A tricky rescue unfolded on the Chesapeake Bay near Kent Island last week, as Maryland State Police airlifted a crew member from a moving oil tanker.
The 462-foot Chem Jupiter, flagged from Liberia, was calling on the Port of Baltimore when one of its crew had a medical emergency near Bloody Point. State police did not offer details of the medical emergency, saying only that it needed immediate attention. Just before 8:45 a.m., the Coast Guard called for state police to complete an aerial hoist from the vessel because the crew member’s condition was too sensitive for them to be transferred to a Coast Guard vessel.
The tanker was moving north at 12 knots when Trooper 6, based at the Easton Airport in Talbot County, made contact. A state trooper/paramedic was lowered onto the ship’s deck and the crew used a harness to hoist the patient and trooper back into the aircraft together. Trooper 6 transitioned to a medevac and flew the patient to Anne Arundel Medical Center in Annapolis.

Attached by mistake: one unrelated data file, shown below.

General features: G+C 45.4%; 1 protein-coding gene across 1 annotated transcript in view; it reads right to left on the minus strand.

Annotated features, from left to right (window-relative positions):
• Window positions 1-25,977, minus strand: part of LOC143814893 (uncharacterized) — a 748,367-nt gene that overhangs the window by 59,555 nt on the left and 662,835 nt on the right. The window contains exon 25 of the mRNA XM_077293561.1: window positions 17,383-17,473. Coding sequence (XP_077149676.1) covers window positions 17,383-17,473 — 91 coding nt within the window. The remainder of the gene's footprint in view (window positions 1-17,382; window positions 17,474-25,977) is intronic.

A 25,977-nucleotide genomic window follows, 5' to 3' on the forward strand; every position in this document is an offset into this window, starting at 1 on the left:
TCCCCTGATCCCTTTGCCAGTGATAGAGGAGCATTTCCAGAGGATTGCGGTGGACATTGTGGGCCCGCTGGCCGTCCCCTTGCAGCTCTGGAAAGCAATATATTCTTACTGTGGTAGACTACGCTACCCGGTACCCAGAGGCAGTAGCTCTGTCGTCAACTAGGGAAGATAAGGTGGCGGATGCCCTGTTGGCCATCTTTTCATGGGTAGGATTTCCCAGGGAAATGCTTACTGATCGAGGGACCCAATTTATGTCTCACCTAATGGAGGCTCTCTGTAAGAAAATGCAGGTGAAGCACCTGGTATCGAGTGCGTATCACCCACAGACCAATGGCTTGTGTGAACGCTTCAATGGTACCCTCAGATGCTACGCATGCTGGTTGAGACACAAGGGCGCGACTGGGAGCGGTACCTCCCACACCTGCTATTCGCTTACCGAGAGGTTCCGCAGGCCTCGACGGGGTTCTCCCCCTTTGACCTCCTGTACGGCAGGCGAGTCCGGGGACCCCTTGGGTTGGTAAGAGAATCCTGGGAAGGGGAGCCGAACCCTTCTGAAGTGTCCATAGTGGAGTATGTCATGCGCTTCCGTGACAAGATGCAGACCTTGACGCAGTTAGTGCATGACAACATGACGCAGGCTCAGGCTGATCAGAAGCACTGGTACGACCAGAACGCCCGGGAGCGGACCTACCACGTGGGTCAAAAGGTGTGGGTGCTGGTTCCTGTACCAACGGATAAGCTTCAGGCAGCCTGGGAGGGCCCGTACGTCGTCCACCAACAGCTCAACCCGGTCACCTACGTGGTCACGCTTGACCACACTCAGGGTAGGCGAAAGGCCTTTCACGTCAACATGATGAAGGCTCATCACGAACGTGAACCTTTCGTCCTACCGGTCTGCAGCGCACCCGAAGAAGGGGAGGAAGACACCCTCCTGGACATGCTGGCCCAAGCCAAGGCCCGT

Bay Bulletin wanted to find out how the pilot is able to hover over a moving ship. Lt. Nathan Wheelock, Maryland State Police Commander of helicopter field operations, explains, “The pilots find the best place they can to get a point of reference, which would be some part of the boat that they’re going to look at and then they’re going to keep it in the exact same place in their viewpoint and just track along with the vessel. Any kind of boat of that size takes a long time to slow down and come to a stop, so a boat moving anywhere between 6, 10, 12 knots is really not a big deal for us as long as it’s consistent and there’s no obstructions upstream for where they’re actually headed. It really doesn’t make too much of a difference for us from an aviation standpoint.”
Lt. Wheelock says the key object is to find a fixed reference point, even if on a moving vessel.
“Hoisting as a whole is a very dynamic situation,” he says.
-Meg Walburn Viviano